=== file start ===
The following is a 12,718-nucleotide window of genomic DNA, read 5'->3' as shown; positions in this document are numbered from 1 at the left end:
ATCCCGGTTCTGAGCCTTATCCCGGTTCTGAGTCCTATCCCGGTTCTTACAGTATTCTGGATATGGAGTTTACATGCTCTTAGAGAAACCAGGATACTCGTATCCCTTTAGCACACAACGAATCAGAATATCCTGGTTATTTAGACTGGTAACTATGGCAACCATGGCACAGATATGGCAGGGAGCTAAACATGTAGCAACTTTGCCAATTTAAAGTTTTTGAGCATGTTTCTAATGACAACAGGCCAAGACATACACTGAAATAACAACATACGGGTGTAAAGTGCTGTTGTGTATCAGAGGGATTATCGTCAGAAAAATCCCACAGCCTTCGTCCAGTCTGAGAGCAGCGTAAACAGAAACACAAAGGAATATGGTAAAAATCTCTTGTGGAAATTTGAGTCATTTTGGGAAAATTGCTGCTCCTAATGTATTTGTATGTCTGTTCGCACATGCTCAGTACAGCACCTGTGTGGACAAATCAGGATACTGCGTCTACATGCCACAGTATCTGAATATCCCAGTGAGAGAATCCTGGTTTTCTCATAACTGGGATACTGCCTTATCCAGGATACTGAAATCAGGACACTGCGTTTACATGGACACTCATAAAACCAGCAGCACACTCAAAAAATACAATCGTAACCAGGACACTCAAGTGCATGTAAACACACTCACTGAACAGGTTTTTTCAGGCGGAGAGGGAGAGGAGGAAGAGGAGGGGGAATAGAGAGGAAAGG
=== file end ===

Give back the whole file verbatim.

The following is a 12,718-nucleotide window of genomic DNA, read 5'->3' as shown; positions in this document are numbered from 1 at the left end:
ATCCCGGTTCTGAGCCTTATCCCGGTTCTGAGTCCTATCCCGGTTCTTACAGTATTCTGGATATGGAGTTTACATGCTCTTAGAGAAACCAGGATACTCGTATCCCTTTAGCACACAACGAATCAGAATATCCTGGTTATTTAGACTGGTAACTATGGCAACCATGGCACAGATATGGCAGGGAGCTAAACATGTAGCAACTTTGCCAATTTAAAGTTTTTGAGCATGTTTCTAATGACAACAGGCCAAGACATACACTGAAATAACAACATACGGGTGTAAAGTGCTGTTGTGTATCAGAGGGATTATCGTCAGAAAAATCCCACAGCCTTCGTCCAGTCTGAGAGCAGCGTAAACAGAAACACAAAGGAATATGGTAAAAATCTCTTGTGGAAATTTGAGTCATTTTGGGAAAATTGCTGCTCCTAATGTATTTGTATGTCTGTTCGCACATGCTCAGTACAGCACCTGTGTGGACAAATCAGGATACTGCGTCTACATGCCACAGTATCTGAATATCCCAGTGAGAGAATCCTGGTTTTCTCATAACTGGGATACTGCCTTATCCAGGATACTGAAATCAGGACACTGCGTTTACATGGACACTCATAAAACCAGCAGCACACTCAAAAAATACAATCGTAACCAGGACACTCAAGTGCATGTAAACACACTCACTGAACAGGTTTTTTCAGGCGGAGAGGGAGAGGAGGAAGAGGAGGGGGAATAGAGAGGAAAGG